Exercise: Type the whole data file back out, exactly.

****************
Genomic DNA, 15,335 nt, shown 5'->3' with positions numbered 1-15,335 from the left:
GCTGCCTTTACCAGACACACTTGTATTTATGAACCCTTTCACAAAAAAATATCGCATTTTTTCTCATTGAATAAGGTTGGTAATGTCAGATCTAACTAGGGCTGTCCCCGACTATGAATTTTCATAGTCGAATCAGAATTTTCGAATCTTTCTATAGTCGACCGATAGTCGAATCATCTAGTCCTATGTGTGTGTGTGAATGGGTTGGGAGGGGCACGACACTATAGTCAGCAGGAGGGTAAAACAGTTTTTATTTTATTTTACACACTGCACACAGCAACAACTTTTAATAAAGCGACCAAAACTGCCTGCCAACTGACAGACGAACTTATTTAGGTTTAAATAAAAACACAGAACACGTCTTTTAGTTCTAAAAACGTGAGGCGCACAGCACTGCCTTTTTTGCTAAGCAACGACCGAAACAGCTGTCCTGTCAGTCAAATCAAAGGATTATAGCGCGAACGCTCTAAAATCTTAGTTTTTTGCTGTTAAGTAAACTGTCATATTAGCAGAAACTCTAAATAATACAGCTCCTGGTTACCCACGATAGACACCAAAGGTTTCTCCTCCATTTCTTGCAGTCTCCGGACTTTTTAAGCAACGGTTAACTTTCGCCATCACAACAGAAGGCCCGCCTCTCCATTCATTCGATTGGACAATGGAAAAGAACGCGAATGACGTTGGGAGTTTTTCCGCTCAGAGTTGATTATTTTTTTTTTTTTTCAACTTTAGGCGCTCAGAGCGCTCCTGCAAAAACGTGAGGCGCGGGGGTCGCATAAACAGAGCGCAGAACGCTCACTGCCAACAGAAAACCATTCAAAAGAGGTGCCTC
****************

Genomic DNA, 15,335 nt, shown 5'->3' with positions numbered 1-15,335 from the left:
GCTGCCTTTACCAGACACACTTGTATTTATGAACCCTTTCACAAAAAAATATCGCATTTTTTCTCATTGAATAAGGTTGGTAATGTCAGATCTAACTAGGGCTGTCCCCGACTATGAATTTTCATAGTCGAATCAGAATTTTCGAATCTTTCTATAGTCGACCGATAGTCGAATCATCTAGTCCTATGTGTGTGTGTGAATGGGTTGGGAGGGGCACGACACTATAGTCAGCAGGAGGGTAAAACAGTTTTTATTTTATTTTACACACTGCACACAGCAACAACTTTTAATAAAGCGACCAAAACTGCCTGCCAACTGACAGACGAACTTATTTAGGTTTAAATAAAAACACAGAACACGTCTTTTAGTTCTAAAAACGTGAGGCGCACAGCACTGCCTTTTTTGCTAAGCAACGACCGAAACAGCTGTCCTGTCAGTCAAATCAAAGGATTATAGCGCGAACGCTCTAAAATCTTAGTTTTTTGCTGTTAAGTAAACTGTCATATTAGCAGAAACTCTAAATAATACAGCTCCTGGTTACCCACGATAGACACCAAAGGTTTCTCCTCCATTTCTTGCAGTCTCCGGACTTTTTAAGCAACGGTTAACTTTCGCCATCACAACAGAAGGCCCGCCTCTCCATTCATTCGATTGGACAATGGAAAAGAACGCGAATGACGTTGGGAGTTTTTCCGCTCAGAGTTGATTATTTTTTTTTTTTTTCAACTTTAGGCGCTCAGAGCGCTCCTGCAAAAACGTGAGGCGCGGGGGTCGCATAAACAGAGCGCAGAACGCTCACTGCCAACAGAAAACCATTCAAAAGAGGTGCCTC